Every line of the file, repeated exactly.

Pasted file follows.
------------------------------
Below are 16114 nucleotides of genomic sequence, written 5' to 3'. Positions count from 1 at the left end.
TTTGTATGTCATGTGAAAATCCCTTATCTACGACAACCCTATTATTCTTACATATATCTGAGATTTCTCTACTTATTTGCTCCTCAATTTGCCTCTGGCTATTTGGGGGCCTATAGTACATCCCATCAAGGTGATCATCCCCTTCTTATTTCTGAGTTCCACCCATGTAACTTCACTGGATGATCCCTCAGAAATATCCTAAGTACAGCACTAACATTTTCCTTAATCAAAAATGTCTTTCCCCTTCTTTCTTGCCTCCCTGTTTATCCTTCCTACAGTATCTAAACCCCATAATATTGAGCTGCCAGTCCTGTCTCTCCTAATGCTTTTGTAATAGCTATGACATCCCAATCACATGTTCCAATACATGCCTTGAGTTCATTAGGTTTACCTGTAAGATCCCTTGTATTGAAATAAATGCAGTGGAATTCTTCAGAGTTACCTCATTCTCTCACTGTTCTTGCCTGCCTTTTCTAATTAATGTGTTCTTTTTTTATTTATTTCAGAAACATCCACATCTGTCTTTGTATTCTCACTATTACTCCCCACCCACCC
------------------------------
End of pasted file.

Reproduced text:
Below are 16114 nucleotides of genomic sequence, written 5' to 3'. Positions count from 1 at the left end.
TTTGTATGTCATGTGAAAATCCCTTATCTACGACAACCCTATTATTCTTACATATATCTGAGATTTCTCTACTTATTTGCTCCTCAATTTGCCTCTGGCTATTTGGGGGCCTATAGTACATCCCATCAAGGTGATCATCCCCTTCTTATTTCTGAGTTCCACCCATGTAACTTCACTGGATGATCCCTCAGAAATATCCTAAGTACAGCACTAACATTTTCCTTAATCAAAAATGTCTTTCCCCTTCTTTCTTGCCTCCCTGTTTATCCTTCCTACAGTATCTAAACCCCATAATATTGAGCTGCCAGTCCTGTCTCTCCTAATGCTTTTGTAATAGCTATGACATCCCAATCACATGTTCCAATACATGCCTTGAGTTCATTAGGTTTACCTGTAAGATCCCTTGTATTGAAATAAATGCAGTGGAATTCTTCAGAGTTACCTCATTCTCTCACTGTTCTTGCCTGCCTTTTCTAATTAATGTGTTCTTTTTTTATTTATTTCAGAAACATCCACATCTGTCTTTGTATTCTCACTATTACTCCCCACCCACCC